The bee colony
A bee cannot survive alone. You need at least one queen and some workers who take on the individual tasks in order to survive. A so-called superorganism consists of several individuals, which is only viable as such.
The queen is the key to the bee colony. There is only one queen in the colony and she is the only bee that is responsible for laying eggs, so she is the source of genetics. Once fertilized in life, she can lay eggs her whole life, which can take 3-5 years.
They are also of the female sex, but not fertilized. They represent the majority of the bee colony and perform a wide variety of tasks in the bee colony. Immediately after their birth, they are hive bees and devote themselves to the offspring and feed the larvae, build honeycombs, store nectar and pollen, free the beehive of dead bees and keep watch at the entrance hole. From about the 20th day of life they become forage bees and collect water, pollen, nectar and propolis. After a lifespan of around 40 days in summer and 6-7 months in winter, they finally die.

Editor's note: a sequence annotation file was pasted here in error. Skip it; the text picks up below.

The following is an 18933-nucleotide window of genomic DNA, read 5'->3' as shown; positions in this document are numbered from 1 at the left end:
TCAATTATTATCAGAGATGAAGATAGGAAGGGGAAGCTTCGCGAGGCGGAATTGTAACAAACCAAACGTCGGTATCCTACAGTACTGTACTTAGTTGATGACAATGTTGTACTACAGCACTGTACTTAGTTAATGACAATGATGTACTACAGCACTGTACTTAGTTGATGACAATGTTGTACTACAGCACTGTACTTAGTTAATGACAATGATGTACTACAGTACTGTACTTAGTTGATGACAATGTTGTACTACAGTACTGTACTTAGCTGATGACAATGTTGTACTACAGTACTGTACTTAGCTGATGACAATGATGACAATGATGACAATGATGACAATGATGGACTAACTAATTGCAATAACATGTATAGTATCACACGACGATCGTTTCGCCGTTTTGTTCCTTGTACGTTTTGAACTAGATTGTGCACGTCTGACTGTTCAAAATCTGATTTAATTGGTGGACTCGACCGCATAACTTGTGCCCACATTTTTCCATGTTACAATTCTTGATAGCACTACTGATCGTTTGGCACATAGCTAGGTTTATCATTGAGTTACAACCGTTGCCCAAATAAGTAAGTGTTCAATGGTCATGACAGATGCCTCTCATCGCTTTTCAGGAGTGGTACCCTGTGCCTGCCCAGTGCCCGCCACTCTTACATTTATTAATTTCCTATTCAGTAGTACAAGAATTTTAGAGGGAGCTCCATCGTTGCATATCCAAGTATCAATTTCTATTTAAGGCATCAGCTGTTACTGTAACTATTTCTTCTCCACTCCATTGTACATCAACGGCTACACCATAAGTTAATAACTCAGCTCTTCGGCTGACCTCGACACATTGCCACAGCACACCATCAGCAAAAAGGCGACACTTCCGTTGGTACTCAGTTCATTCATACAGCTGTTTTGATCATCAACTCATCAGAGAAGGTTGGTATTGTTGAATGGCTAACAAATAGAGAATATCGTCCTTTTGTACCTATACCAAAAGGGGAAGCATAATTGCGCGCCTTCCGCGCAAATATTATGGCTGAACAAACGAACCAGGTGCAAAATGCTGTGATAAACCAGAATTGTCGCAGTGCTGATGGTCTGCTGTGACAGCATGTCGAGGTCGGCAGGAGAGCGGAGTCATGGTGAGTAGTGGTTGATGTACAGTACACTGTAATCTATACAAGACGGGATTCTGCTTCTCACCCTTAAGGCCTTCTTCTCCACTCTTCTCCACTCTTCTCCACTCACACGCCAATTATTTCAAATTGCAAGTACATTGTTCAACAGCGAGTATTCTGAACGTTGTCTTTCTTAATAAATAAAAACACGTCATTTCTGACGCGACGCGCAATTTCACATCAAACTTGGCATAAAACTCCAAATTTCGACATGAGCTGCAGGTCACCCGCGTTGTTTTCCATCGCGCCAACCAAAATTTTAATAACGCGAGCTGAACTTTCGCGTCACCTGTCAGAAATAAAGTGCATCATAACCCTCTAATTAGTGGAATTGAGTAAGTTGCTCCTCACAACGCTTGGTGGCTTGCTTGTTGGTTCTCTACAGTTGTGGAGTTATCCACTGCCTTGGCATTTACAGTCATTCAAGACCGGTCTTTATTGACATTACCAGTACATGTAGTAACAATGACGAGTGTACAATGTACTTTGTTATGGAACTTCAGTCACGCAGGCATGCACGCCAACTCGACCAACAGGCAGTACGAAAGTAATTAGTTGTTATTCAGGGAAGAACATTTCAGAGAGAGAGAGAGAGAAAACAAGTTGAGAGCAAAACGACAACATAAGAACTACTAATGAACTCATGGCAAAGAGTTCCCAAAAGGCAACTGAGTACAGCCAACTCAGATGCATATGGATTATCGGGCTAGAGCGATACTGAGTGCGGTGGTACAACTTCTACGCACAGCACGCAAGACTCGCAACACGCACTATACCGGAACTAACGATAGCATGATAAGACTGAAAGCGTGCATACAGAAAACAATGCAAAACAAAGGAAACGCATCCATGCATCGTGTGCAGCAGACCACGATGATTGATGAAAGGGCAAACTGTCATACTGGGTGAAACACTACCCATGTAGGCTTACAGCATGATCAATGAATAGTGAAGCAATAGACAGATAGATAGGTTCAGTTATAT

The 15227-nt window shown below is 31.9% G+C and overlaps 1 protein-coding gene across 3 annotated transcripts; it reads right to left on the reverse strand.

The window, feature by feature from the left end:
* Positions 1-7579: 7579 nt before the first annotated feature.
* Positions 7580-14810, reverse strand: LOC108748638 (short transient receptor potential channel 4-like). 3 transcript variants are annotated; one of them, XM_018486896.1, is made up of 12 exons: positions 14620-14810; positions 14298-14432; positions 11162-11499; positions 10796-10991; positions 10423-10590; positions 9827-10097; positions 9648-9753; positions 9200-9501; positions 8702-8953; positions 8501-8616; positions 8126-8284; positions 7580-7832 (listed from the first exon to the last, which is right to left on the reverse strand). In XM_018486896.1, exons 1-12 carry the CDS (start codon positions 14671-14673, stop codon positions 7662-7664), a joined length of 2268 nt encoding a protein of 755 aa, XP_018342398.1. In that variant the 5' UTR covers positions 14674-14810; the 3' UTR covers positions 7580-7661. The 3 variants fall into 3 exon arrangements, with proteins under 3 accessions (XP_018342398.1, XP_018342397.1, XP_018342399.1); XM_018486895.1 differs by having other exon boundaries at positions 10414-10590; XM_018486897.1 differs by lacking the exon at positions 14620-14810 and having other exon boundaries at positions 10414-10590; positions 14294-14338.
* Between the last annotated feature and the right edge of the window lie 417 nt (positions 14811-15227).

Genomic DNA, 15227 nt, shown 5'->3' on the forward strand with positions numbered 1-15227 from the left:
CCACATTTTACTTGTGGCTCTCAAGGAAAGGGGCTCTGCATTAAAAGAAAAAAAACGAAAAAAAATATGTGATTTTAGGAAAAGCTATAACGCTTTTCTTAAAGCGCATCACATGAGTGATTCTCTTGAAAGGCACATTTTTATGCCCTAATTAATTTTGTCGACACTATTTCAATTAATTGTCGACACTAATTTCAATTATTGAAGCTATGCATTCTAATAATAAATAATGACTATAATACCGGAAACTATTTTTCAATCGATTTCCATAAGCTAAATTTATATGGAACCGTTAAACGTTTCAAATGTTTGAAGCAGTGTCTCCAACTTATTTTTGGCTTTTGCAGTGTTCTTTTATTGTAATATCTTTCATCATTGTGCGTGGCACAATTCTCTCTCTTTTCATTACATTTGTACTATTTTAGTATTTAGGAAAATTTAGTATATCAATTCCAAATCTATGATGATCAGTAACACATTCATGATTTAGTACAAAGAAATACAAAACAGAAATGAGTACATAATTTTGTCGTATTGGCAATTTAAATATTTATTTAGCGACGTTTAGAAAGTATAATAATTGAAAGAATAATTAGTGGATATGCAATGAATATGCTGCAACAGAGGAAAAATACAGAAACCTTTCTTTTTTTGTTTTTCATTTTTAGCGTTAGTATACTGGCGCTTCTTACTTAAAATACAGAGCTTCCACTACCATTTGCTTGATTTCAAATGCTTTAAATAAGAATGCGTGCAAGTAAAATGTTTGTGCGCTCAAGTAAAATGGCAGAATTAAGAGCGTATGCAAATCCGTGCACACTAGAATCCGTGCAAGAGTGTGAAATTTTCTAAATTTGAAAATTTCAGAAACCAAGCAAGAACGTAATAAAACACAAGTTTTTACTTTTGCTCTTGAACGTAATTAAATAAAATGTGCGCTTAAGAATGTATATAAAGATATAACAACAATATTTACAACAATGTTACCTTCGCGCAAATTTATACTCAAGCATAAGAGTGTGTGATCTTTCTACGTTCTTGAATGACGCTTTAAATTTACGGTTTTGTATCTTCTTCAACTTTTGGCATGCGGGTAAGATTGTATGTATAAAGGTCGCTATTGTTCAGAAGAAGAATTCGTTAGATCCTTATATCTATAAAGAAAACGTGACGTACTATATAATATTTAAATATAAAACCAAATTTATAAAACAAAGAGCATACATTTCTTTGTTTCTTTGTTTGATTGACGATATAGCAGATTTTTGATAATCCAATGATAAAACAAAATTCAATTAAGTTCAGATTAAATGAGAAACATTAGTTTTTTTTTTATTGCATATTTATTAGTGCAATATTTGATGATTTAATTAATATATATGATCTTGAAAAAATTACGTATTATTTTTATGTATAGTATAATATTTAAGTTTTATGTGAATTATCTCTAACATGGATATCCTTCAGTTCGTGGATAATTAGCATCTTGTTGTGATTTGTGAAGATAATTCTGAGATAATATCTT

These are the male bees in the colony. They are exclusively responsible for the fertilization of the “princesses”. During the summer they let the workers feed them and shortly before winter they are pushed out of the hive by the workers and die of starvation.